"My ball," is how Barone refers to the piece of history. Like he owns it. Well, it does have his name on it, but the ball is now owned by the Basketball Hall of Fame. You sort of relinquish all rights when history is calling.
There were a few times when Barone was sure the record was going to fall. Henry Bibby, the former USC All-American, who had a career in the NBA and now coaches at USC, got as far as 63 in a row. But he finally missed.
"I remember that Steve Alford (the former Indiana All-American) got as far as 61," Barone recalled. "My brother called me to turn on the television, that Alford was at 61. Well, I got out my Italian horns to put the whammy on him. Sure enough, it worked. He missed."
Barone's record stood until last year, when Darnell Archery of Butler University in Indiana shattered the mark by making 83 straight. Still, Barone's ball was always going to be a part of the Hall of Fame.
Or so he thought.
When Barone took his team to Springfield last week to visit the Hall of Fame and play in two scrimmages while up there, they were all excited to see Barone's ball.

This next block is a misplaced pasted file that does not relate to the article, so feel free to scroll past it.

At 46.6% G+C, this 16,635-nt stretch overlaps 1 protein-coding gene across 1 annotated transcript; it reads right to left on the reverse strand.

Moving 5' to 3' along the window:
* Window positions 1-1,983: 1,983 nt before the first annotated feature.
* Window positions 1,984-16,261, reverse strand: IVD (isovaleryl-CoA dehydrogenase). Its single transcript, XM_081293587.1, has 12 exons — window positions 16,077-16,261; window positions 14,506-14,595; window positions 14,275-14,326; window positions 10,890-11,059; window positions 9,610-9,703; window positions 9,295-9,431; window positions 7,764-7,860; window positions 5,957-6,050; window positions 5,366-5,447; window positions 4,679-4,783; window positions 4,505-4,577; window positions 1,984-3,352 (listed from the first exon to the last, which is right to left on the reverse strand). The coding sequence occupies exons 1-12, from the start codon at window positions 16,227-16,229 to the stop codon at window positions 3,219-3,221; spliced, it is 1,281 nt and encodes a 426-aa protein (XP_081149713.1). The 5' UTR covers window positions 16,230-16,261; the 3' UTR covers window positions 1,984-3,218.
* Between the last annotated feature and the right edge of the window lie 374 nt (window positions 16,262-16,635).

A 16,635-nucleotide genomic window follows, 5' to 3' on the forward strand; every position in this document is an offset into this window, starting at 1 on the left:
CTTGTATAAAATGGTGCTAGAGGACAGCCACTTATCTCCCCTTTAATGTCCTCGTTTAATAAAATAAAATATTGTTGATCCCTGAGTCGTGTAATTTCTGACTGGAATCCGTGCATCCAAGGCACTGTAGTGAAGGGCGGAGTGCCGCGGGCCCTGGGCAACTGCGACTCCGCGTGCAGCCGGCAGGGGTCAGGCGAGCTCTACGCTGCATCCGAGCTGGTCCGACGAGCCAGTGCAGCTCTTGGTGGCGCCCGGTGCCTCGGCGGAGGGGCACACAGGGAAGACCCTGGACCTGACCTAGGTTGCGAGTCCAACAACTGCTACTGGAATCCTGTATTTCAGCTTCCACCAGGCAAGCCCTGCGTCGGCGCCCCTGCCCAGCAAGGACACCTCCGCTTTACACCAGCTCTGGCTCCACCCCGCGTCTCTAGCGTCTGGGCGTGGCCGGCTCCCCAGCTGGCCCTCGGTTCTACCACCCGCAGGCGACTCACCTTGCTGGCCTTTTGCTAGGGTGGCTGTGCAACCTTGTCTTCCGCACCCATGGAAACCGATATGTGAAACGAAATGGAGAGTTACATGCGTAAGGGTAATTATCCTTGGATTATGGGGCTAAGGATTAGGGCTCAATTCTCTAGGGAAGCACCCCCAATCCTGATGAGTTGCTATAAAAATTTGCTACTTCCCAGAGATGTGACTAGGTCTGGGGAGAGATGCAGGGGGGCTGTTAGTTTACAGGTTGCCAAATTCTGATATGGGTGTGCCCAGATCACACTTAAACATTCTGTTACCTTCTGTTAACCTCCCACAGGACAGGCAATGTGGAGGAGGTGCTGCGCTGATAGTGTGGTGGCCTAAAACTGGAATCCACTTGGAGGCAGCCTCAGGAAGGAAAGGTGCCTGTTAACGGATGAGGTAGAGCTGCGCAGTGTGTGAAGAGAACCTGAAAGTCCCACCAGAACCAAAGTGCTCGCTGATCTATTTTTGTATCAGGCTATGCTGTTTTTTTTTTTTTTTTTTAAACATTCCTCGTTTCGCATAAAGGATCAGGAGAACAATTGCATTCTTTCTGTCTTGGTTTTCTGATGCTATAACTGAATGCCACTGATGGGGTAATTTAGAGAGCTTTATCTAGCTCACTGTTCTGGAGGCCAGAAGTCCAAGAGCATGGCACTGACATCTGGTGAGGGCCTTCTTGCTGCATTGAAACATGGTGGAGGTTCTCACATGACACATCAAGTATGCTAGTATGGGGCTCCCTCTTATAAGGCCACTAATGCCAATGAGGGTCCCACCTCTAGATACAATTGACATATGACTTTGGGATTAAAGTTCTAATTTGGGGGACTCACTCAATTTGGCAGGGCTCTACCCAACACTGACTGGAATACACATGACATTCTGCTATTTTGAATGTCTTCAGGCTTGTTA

"They were going nuts," Barone said. "They wanted to see the ball."
However, when the team arrived at the Hall of Fame, there was only one problem. Barone's ball was gone.
The Hall of Fame has undergone massive reconstruction and renovations since Barone's ball was first put in its place of prominence. An extension has been built to separate the college basketball from the professional days.
Somehow, Barone's ball didn't make the cut.
"I was told that since they did the renovations, they hadn't brought everything back yet," Barone said. "They're going to make a new case with all the college basketballs and my ball will be among those when it's completed."